digging into glass.

Glass is the holy grail of zero waste - jars upon jars upon jars holding bulk dry goods, coffee, leftovers, you name it. I prefer glass over plastic or even metal because it's nontoxic and pretty much endlessly recyclable...plus it's so lovely. I love opening my cabinets and seeing jars of dried goods lined up and waiting to be cooked. My friend Bailey recently got a peek into how it's made, and what she learned was so interesting we wanted to share. A bit of a departure from what I normally chat about here, but it can be illuminating to remember that behind (almost) everything we use, there's a manufacturing process. Here's Bailey:

Through my day job in workforce development in the manufacturing industry, I have come to understand the industry that supplies, and feeds on, our consumer culture. I’ve toured metal manufacturers that produce the gears that make nearly everything in your car work, a company that produces (but doesn’t fill) aerosol cans, and a massive chocolate factory that sometimes makes the whole of downtown Chicago smell divine. I often feel a disconnect between my values and my work; manufacturing lies at the heart of mass consumption, something that zero wasters and environmentalists are at odds with.

Last week I had the opportunity to tour a glass manufacturing plant in Illinois; the company I met with also works internationally, with plants in 21 countries over the globe. In their plant just outside of Chicago, they produce the glass containers that house so many foods and drinks: Honest brand lemonade, Tabasco sauce, Mt. Olive pickles, Svedka vodka, and more. They even make Ball jars! I was pretty excited to get an insider look into how my favorite packaging material is manufactured.  

To start the meeting they showed me a video about their production process. In a nutshell:

  • The three primary ingredients used to make glass are all natural materials: sand, limestone, and soda ash. Typically, 10-60% of any final batch is composed of recycled crushed glass, called The majority of this recycled material comes of the containers they produced which did not meet quality standards. Only a small portion comes from the general public’s recyclables.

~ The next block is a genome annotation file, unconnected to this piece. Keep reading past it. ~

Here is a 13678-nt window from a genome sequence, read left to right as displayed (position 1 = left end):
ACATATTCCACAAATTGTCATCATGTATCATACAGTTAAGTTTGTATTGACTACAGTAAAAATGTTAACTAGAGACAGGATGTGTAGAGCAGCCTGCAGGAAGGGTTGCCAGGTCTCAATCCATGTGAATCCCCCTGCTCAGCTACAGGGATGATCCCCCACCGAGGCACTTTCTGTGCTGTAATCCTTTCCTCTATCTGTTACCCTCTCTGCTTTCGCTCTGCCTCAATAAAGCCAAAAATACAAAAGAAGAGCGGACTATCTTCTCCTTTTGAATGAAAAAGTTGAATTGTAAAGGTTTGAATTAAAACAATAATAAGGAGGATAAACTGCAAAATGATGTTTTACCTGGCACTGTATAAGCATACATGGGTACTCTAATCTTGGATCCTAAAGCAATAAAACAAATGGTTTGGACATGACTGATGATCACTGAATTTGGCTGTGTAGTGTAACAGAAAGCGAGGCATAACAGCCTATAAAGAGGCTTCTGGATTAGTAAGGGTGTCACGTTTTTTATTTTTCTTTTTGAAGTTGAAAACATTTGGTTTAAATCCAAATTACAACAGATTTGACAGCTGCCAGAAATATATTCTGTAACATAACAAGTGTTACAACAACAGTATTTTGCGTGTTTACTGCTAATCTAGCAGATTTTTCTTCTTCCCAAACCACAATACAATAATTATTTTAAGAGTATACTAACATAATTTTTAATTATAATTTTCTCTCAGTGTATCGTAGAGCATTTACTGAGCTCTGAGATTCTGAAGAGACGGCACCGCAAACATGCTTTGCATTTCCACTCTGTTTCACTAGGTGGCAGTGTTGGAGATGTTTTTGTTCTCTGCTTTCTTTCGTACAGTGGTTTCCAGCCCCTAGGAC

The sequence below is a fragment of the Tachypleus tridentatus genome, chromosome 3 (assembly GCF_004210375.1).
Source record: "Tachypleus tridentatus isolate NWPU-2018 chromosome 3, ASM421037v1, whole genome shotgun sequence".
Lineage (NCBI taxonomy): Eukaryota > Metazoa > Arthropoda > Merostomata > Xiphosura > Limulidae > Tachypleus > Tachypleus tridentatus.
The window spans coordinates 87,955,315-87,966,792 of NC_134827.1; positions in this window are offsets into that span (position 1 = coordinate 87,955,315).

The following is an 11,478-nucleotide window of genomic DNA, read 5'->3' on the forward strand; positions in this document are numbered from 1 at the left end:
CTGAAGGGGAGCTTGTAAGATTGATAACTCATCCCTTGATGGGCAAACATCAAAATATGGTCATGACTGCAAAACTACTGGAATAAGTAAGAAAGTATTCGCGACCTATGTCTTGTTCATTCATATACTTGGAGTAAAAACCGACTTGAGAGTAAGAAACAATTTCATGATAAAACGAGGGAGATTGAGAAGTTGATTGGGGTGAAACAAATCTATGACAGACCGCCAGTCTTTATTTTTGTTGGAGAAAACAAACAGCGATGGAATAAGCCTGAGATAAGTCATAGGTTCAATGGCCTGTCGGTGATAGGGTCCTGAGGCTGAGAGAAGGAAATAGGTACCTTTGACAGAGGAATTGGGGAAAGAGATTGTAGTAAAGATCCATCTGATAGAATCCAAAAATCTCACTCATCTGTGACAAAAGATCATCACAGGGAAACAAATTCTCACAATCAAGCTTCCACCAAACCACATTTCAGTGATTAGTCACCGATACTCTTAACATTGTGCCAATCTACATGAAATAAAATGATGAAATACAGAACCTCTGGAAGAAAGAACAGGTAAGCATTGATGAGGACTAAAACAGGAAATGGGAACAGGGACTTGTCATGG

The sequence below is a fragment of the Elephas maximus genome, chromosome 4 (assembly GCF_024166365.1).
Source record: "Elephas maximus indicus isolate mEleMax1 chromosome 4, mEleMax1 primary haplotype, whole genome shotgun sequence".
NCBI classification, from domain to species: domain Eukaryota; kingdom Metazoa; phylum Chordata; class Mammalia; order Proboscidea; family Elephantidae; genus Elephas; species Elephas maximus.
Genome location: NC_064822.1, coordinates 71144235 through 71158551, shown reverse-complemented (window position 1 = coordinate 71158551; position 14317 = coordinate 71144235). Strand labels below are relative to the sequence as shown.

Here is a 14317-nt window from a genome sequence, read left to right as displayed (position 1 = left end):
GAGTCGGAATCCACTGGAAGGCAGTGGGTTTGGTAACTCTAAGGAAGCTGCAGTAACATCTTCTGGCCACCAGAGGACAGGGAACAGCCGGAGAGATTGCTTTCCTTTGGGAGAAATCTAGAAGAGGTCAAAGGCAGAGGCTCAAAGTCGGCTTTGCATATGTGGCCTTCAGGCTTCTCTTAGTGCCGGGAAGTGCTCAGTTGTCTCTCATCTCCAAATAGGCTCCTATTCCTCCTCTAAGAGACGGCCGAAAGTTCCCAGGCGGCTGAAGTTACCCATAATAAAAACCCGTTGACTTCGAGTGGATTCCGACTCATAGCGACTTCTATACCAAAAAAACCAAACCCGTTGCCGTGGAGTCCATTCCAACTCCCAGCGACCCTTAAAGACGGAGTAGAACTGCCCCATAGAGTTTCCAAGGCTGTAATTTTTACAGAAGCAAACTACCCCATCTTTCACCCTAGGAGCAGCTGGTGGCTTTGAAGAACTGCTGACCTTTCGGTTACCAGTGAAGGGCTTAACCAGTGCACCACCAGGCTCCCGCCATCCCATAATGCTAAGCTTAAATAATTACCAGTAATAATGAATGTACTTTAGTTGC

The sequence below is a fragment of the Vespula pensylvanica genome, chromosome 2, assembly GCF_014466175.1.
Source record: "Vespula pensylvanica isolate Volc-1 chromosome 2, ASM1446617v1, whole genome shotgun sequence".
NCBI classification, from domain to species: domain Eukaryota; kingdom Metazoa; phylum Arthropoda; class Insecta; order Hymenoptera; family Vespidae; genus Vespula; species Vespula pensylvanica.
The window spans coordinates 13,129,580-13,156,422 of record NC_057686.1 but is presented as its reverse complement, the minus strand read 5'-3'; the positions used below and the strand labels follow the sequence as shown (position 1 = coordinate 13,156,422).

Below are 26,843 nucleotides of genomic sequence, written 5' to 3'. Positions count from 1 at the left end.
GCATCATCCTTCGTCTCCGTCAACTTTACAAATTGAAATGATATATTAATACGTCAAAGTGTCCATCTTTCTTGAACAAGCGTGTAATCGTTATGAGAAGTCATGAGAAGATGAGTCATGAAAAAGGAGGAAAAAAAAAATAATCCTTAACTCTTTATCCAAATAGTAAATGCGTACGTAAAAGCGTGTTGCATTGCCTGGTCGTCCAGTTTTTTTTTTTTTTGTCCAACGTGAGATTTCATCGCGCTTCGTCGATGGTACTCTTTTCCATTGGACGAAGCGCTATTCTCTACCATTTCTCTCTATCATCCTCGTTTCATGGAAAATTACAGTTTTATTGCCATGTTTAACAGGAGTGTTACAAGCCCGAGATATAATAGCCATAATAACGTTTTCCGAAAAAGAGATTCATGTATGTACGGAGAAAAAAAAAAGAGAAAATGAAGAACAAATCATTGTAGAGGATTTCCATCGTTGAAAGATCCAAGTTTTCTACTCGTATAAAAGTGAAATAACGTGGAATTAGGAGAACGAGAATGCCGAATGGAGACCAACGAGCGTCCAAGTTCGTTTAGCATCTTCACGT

• That mixture is heated in an industrial furnace, turning it into molten glass.  It flows out of the furnace and is divided into the amounts needed for the container being produced.
  • These "gobs" of blass are dropped into a series of molds depending on the shape of the jar. Lastly, compressed air is blown into the top, expanding the molten glass to shape of the mold.

Every individual bottle is checked for quality. Those that do not meet standards are recycled as cullet. Those that move forward are cooled and sprayed with a “food grade organic coating material” to lubricate and strengthen them. Finished bottles are either shipped in bulk or placed in cardboard packaging and stacked for shipment. The pallets are strapped and wrapped in plastic wrap for stabilization and sterilization before being shipped to the customer.

In my conversations with the operations manager, he mentioned the glass industry’s competition with the plastic industry. Glass is more costly to manufacture than plastic upfront, but it is infinitely recyclable and its incineration does not cause carcinogens to be released in the air. He emphasized that the majority of plastics end up in waterways and landfills, and that the small percentage of it that is recycled reduces in quality over time, so that even recyclable plastics eventually end up as trash.

One interesting note about their manufacturing process is that it's structured to "add value to the packaging design process.” They offer custom glass designs, something that is unique to North America. In Europe, their glass plants have thirty to forty molds for their customers to choose from. Instead, the shapes of glass jars over here are intensely brand-oriented: think Crown Royale bottles, Starbucks Frappuino bottles, Tanqueray gin.

One of the many wonderful tenants of zero waste is reducing that supply chain by making it yourself, buying it from the creator, or buying in bulk. With bulk, I choose my purchases based on what I really want - not based on what package looks most familiar. I’m happy to be a part of a movement that is slowly galvanizing people’s purchasing power to reduce the imprint of the production process and, where necessary, support more ethical industry processes. 

Thanks, Bailey! If you're curious about how other things are made/disposed of, Colleen of No Trash Project also writes well about the topic. Check out a few of her posts here, here, here, and here.